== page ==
Resurrection Appearance 2: The disciples facing fear. John 20.19-23
Here we meet the disciples on a self-imposed lockdown. Most of the disciples had not seen Jesus since they ran away from him in the Garden of Gethsemane, where he was arrested. Peter had followed from a distance and made it to the high priest Caiaphas’ house where Jesus was tried by the Sanhedrin, a court of Jewish leaders. This is where Peter denied knowing Jesus. John was the only disciple who ventured to the cross.
There’s no record of what these guys were up to on the Sabbath, but here, on the Sunday, the first day of the week, they were back together, except Thomas was not with them. The doors were locked because they feared the Jewish leaders; Jesus had warned them that they would be persecuted like he was, and they must have thought the Jews were coming for them next. Additionally, they must have been trying to understand life: they had signed up for the Messiah team, believing Jesus was going to bring the kingdom of God: they had all quit their jobs to follow him, now he was dead and gone, and what were they going to do? They were thinking that if Jesus were really the Messiah, he would not have died!
The disciples were filled with fear; when they saw Jesus, they were filled with faith. Actually, when they first saw Jesus, they had a different kind of fear – they didn’t yet have a category for ‘Resurrected Messiah’ – they didn’t yet understand the scriptures that Jesus had to be killed, buried, and raised.
Please notice that their faith was not in the IDEA of a resurrected Jesus, but based on an actual, physical, personal encounter. He showed them his hands and his feet; Luke records that Jesus ate a broiled fish to demonstrate his physicality. The point is that the Jesus who appeared is the Jesus who was crucified. When the disciples meet the resurrected Jesus, their fear flees and they are filled with faith.
It may be that fear has crept into your heart during these uncertain times; the good news for you is that an encounter with the resurrected Lord can dispel the fear,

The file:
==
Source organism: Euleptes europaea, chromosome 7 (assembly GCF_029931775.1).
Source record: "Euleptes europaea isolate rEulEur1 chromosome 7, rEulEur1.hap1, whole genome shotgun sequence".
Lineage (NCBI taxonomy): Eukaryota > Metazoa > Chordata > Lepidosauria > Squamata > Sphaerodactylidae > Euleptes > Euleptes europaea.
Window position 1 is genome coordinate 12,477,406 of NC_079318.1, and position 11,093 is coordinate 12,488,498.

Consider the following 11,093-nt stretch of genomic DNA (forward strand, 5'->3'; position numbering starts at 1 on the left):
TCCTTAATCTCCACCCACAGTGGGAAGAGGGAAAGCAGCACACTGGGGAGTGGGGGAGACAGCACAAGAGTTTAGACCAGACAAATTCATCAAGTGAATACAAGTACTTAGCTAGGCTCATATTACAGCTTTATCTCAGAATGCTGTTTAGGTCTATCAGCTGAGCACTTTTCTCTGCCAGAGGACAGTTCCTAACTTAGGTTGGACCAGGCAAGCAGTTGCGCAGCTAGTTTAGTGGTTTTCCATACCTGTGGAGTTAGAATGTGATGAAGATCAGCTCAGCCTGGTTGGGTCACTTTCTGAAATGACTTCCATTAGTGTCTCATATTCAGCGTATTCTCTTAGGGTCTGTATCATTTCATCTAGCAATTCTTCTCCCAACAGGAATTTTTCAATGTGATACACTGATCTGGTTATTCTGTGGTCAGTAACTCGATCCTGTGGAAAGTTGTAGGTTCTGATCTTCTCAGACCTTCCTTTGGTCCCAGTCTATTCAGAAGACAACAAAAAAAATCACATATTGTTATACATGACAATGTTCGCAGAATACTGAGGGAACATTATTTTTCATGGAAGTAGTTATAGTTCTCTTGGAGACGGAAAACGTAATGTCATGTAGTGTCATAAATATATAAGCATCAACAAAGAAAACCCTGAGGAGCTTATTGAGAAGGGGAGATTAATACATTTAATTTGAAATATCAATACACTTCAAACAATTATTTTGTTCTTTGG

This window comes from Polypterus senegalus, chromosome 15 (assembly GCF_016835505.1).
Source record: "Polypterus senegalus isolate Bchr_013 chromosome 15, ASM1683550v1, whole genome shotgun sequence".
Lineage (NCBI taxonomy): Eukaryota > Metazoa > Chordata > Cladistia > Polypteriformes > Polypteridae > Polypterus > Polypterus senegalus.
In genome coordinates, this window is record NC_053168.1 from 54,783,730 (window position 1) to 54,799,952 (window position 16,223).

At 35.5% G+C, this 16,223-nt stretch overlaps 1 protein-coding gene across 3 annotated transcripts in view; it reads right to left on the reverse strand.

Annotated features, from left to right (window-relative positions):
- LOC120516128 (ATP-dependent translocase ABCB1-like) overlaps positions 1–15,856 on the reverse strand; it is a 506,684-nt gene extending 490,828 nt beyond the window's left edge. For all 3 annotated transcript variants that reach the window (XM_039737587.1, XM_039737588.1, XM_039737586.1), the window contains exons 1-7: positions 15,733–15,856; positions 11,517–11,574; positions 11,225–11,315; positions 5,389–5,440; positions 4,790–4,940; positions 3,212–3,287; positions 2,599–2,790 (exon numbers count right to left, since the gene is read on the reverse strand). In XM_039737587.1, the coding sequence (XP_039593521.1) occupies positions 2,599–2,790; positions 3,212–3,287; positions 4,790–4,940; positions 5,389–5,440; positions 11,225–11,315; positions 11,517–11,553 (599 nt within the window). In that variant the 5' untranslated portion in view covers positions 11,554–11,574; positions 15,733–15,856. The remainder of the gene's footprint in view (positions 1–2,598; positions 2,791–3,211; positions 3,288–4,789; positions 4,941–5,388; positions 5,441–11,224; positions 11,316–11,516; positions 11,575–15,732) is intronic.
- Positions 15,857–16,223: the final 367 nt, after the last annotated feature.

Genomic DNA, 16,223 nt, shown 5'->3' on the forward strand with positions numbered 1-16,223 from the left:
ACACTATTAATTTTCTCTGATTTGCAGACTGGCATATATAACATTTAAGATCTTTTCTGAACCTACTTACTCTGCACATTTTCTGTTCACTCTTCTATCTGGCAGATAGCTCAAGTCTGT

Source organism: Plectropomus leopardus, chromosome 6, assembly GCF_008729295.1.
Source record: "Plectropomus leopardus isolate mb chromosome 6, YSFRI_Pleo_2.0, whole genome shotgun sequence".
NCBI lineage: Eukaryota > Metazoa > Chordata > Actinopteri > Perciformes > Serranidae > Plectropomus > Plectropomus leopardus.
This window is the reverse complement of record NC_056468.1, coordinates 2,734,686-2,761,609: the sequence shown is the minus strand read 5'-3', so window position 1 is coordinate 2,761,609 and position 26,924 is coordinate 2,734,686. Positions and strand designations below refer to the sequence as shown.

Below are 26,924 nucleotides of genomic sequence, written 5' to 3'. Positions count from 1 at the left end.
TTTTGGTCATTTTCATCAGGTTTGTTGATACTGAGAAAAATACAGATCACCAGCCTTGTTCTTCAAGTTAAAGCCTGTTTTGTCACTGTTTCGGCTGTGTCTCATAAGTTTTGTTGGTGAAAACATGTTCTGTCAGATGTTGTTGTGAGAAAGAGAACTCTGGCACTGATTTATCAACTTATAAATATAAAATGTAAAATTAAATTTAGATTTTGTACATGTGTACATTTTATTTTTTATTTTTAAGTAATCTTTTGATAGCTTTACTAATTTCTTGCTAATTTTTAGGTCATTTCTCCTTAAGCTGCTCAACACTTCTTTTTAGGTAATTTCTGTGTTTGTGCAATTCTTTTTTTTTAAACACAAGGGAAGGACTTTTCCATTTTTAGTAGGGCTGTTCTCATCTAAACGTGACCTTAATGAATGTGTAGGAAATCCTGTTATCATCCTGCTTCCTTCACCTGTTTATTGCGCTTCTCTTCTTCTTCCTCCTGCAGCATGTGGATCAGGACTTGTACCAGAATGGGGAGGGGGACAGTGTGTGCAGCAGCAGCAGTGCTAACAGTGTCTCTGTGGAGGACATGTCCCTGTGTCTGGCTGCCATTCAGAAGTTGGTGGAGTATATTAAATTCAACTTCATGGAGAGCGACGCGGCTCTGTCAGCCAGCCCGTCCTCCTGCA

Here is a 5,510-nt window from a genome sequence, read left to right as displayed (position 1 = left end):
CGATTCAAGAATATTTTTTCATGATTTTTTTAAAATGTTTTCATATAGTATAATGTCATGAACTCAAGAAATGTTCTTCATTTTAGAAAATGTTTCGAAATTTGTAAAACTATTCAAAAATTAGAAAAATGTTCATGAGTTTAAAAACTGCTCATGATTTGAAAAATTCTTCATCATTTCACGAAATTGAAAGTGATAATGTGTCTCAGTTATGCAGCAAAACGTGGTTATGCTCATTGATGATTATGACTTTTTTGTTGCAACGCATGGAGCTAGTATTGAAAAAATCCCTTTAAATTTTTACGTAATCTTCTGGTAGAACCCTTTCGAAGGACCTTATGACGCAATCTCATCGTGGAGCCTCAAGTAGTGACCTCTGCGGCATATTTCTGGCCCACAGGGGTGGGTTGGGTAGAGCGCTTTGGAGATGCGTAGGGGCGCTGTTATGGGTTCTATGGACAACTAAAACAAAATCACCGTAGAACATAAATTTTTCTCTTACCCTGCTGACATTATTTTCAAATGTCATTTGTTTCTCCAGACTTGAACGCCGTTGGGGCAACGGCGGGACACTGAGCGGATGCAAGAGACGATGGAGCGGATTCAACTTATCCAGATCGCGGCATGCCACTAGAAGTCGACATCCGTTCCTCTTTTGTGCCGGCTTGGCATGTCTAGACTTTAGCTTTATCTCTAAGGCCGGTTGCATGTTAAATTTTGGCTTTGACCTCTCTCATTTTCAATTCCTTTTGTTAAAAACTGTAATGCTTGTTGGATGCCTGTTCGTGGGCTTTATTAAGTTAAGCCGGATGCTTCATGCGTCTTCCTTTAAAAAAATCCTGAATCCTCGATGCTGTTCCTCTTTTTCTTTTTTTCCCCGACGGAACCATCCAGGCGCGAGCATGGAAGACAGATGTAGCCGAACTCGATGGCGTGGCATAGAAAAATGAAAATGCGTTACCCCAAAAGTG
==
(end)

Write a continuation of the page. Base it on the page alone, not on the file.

Resurrection Appearance 3: Thomas dominated by doubt. John 20:24-29
For some reason, Thomas was not with the disciples when he first appeared to them. Thomas was a bit of a rash disciple; he had been willing to accompany Jesus to Jerusalem, assuming they were all going to die (John 11:16). It’s hard to know what was going on with Thomas, why he was not with the other disciples.
He seems like an ‘all or nothing’ kind of disciple – he had been ‘all in’, and now the thing that he had been ‘all in’ in was all gone, and it was simply too painful for him to be with the others; that simply reminded him of all his audacious hopes that had been dashed. He refused to believe the report of the other disciples until he personally saw and touched and felt the resurrected Jesus.
When he finally did see Jesus on the 8th day after the resurrection, he made a powerfully confession of faith: ‘My Lord and my God’. Thomas perceived that Jesus was not simply the resurrected Messiah but God in the flesh – crucified, buried, raised. Thomas had been filled with caution; when he saw Jesus, he was filled with confidence. Thomas had been been filled with doubt; when he saw Jesus, he was filled with delight.
Three Encounters of A Close Kind
So as we look at these three encounters – with Mary, with the disciples, with Thomas – we learn that Jesus breaks into our lives and dispels darkness of different kinds – he deals with the grief of loss, the fear of consequences, the doubt of relying on the reports of others.
As we live in a challenging moment, these same emotions of grief, fear, and doubt may be rising up in some of our hearts. The good news is that an encounter with the resurrected Lord will replace grief with gladness, fear with faith, and doubt with delight. But dealing with grief, fear, and doubt are not the main point.
This is what Paul writes in 1 Corinthians 15:17, 19:
And if Christ has not been raised, your faith is futile and you are still in your sins. If in Christ we have hope in this life only, we are of all people most to be pitied.
If you haven’t read 1 Corinthians 15 in a while, read it; it’s all about the resurrection of Jesus and what it means for us.
And the main thing that it means for us is a) the sacrifice of Jesus on the cross for our sins worked because Jesus is who he claimed to be, the son of God, and he so we can be forgiven. The resurrection of Jesus means that we will participate in a future resurrection.
Paul’s point is simply that the resurrection of Jesus isn’t about giving us a better life NOW, it’s about giving us a better eternity FOREVER. He points out the significance of Christ’s resurrection in verses 20-21:
But in fact Christ has been raised from the dead, the firstfruits of those who have fallen asleep. 21 For as by a man came death, by a man has come also the resurrection of the dead. 1 Cor. 15:20-21
Jesus has not only been raised from the dead, he has opened up resurrection from the dead for everyone who believes in him. Jesus defeated death so that we could experience life – not just a better life in this life – which we do – but eternal life of participation in the Trinitarian fellowship of Father, Son, and Spirit.
Paul describes this victory Jesus accomplished in 1 Corinthians 15:54-55:
Death is swallowed up in victory.
O death, where is your victory?
O death, where is your sting?
Jesus didn’t just defeat the big, bad Americans; he defeated death. Jesus didn’t just win a gold medal, he won a golden eternity for us. Jesus was locked in the tomb, but he could not be locked down. He broke out to lift us up. He could not be kept in; He could not be held down.